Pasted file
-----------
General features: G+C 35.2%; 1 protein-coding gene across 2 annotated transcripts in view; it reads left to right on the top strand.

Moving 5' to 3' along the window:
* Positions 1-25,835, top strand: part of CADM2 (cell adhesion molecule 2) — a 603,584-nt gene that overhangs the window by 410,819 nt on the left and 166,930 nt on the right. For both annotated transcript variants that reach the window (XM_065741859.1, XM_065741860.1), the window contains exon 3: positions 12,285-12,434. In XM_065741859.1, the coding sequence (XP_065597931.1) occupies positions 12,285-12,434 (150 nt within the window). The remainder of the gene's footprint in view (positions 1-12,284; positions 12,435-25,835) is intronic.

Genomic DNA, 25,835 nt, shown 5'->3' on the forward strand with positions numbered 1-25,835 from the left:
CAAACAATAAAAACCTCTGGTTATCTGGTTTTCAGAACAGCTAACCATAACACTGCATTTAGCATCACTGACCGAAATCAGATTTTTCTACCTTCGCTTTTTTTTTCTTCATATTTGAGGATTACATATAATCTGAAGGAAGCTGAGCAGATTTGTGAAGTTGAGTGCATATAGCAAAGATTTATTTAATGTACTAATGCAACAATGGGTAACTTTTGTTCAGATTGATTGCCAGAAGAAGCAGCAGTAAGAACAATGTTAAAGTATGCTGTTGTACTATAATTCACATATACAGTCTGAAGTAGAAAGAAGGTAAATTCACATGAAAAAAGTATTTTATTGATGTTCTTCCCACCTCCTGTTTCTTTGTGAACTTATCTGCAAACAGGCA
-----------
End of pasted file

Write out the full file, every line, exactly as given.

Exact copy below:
General features: G+C 35.2%; 1 protein-coding gene across 2 annotated transcripts in view; it reads left to right on the top strand.

Moving 5' to 3' along the window:
* Positions 1-25,835, top strand: part of CADM2 (cell adhesion molecule 2) — a 603,584-nt gene that overhangs the window by 410,819 nt on the left and 166,930 nt on the right. For both annotated transcript variants that reach the window (XM_065741859.1, XM_065741860.1), the window contains exon 3: positions 12,285-12,434. In XM_065741859.1, the coding sequence (XP_065597931.1) occupies positions 12,285-12,434 (150 nt within the window). The remainder of the gene's footprint in view (positions 1-12,284; positions 12,435-25,835) is intronic.

Genomic DNA, 25,835 nt, shown 5'->3' on the forward strand with positions numbered 1-25,835 from the left:
CAAACAATAAAAACCTCTGGTTATCTGGTTTTCAGAACAGCTAACCATAACACTGCATTTAGCATCACTGACCGAAATCAGATTTTTCTACCTTCGCTTTTTTTTTCTTCATATTTGAGGATTACATATAATCTGAAGGAAGCTGAGCAGATTTGTGAAGTTGAGTGCATATAGCAAAGATTTATTTAATGTACTAATGCAACAATGGGTAACTTTTGTTCAGATTGATTGCCAGAAGAAGCAGCAGTAAGAACAATGTTAAAGTATGCTGTTGTACTATAATTCACATATACAGTCTGAAGTAGAAAGAAGGTAAATTCACATGAAAAAAGTATTTTATTGATGTTCTTCCCACCTCCTGTTTCTTTGTGAACTTATCTGCAAACAGGCA